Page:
The Islamic State’s 2014 invasion of Iraq, military futurist Peter Singer writes, “was launched with a hashtag.”
#AllEyesOnISIS became a viral propaganda machine that inspired followers, generated bots and is credited in part with driving enough fear to lead thousands of U.S.-trained and equipped Iraqi forces to abandon their posts. The organization fed that fear and gained followers by broadcasting terrifying orange suit-black hood beheadings, terror attacks or the obscene cruelties awaiting anyone in their path.
Four years later, the coalition of nations that rose up against ISIS in Iraq and Syria sees conventional operations coming to a close, and ISIS' ability to manipulate social media has also been largely dismantled, said Chairman of the Joint Chiefs Marine Corps Gen. Joseph Dunford. Dunford spoke to reporters as he hosted defense chiefs from more than 80 nations at Andrews Air Force Base, Maryland, to discuss what needs to be done to keep other terror groups around the world from making a similar rise.
Dunford said the group’s ability to produce videos, web posts and other outreach has been cut by more than 80 percent over the last two years, and that the group’s once-flagship monthly propaganda magazine hasn’t been published in more than a year.
“Among the many things we need to think about as we look at violent extremism into the future, their ability to leverage technology, cyber capabilities, information operations … is one of the things we need to anticipate and be out in front of,” Dunford said.
ISIS' mastery of social media in its initial swath of victories in 2014 has created a dangerous model that is likely to be mimicked by future groups, said Singer, who wrote about the prominent role online campaigns will have in future conflicts in his new book, “Like War: The Weaponization of Social Media.”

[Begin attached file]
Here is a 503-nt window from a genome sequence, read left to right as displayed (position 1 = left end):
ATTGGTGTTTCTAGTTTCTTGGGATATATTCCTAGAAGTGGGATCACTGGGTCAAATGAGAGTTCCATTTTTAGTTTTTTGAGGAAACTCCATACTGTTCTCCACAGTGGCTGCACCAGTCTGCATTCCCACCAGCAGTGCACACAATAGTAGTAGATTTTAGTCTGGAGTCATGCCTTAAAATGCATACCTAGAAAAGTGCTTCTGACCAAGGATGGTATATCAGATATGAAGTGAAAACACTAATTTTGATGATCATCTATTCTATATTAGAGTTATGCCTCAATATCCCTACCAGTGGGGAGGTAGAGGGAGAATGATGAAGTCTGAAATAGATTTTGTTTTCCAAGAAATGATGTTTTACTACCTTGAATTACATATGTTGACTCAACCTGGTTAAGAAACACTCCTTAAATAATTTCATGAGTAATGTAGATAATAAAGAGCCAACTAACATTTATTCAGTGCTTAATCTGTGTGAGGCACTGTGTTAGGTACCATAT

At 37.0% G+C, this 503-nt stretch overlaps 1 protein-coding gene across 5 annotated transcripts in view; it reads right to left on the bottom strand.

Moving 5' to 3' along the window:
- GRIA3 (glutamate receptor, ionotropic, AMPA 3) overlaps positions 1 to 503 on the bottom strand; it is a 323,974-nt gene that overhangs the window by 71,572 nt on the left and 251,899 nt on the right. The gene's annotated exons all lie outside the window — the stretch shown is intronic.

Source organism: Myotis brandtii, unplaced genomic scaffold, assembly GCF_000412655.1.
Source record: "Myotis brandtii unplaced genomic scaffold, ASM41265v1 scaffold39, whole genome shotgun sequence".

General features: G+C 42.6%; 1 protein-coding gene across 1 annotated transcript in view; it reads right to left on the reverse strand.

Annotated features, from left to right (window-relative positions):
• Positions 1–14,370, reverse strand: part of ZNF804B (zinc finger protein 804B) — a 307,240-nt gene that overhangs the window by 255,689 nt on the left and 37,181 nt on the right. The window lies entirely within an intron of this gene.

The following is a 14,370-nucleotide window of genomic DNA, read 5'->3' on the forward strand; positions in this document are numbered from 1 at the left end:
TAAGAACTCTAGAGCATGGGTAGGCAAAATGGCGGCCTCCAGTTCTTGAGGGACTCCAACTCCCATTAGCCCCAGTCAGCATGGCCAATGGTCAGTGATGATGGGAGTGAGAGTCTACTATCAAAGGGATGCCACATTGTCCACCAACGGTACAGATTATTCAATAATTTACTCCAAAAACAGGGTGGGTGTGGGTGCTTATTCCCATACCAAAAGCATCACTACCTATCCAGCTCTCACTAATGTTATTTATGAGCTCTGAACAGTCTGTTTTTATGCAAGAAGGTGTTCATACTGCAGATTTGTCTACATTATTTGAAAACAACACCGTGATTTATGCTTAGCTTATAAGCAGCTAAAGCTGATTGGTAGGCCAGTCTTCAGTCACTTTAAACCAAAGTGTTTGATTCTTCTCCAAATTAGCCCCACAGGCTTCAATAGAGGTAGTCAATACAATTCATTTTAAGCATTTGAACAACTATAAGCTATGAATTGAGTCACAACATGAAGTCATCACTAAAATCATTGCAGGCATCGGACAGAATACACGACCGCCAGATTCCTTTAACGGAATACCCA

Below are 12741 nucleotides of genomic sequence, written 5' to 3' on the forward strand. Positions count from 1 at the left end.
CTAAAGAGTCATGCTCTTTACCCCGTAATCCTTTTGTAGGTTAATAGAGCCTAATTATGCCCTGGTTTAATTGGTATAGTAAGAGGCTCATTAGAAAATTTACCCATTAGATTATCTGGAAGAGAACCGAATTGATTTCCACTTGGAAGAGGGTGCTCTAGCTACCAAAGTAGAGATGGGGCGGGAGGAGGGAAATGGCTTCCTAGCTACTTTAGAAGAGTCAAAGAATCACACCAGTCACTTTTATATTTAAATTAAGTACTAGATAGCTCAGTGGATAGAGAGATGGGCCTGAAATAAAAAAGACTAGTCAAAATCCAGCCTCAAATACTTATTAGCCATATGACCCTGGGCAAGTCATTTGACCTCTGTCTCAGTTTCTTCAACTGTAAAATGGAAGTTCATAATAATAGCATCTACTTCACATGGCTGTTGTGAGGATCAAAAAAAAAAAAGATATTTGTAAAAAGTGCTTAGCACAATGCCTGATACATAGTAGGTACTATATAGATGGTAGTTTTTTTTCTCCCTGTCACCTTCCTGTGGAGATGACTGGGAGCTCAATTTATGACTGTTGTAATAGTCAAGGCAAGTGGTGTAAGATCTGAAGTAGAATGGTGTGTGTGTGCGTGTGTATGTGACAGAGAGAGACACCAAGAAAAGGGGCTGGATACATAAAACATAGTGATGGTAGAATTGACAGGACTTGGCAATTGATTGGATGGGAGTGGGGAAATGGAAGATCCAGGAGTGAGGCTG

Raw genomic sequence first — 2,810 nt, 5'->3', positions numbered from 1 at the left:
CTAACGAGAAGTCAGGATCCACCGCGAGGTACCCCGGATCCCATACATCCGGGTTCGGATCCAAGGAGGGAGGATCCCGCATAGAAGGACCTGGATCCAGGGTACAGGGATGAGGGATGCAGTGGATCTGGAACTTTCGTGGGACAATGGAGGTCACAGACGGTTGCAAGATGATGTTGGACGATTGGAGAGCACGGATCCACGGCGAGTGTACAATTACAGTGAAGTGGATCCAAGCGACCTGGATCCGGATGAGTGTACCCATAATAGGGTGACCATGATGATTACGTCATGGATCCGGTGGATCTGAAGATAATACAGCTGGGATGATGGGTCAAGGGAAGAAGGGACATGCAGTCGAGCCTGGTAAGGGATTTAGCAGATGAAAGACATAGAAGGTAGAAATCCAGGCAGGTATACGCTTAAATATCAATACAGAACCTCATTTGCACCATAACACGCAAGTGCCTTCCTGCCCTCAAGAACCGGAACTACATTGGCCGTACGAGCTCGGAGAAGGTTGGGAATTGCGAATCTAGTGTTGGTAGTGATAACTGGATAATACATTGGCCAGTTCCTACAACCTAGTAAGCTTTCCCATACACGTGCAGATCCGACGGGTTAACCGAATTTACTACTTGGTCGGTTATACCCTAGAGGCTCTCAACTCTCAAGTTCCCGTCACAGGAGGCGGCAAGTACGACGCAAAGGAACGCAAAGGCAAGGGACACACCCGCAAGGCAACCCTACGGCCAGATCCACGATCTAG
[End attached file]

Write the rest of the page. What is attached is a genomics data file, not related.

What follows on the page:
“I don’t know exactly what ‘ISIS 2.0’ is, but I know we will learn about them on social media,” he said. The group was the first example of a terror network turning social media power into real global power, he said.
U.S. troops and their local partner forces have surrounded what has been called the “last pocket of ISIS resistance,” according to military officials involved in the campaign.
ISIS “didn’t have the numbers [of fighters] or a weapons advantage, yet it defeated a defending force backed by the most powerful force in the world and caused Americans to become more fearful of terrorism than in the wake of 9-11.”
Dunford said in the years since U.S. forces first responded to ISIS’s invasion in the summer of 2014, the military has been able to better counter social media warfare and other online weapons, such as gaining organizational or planning capabilities.
The military “has had some success in cyberspace,” Dunford said, without going into specifics. “Much as we have worked over the last few years to deny them sanctuary in the physical space we’ve done the same thing to deny them freedom of movement in cyberspace.”
Singer said more attention is needed.
“The good news story is that there’s been a massive amount of learning by the U.S. military on operating in these spaces,” Singer said. The bad news, he said, is that “both sides are constantly learning.”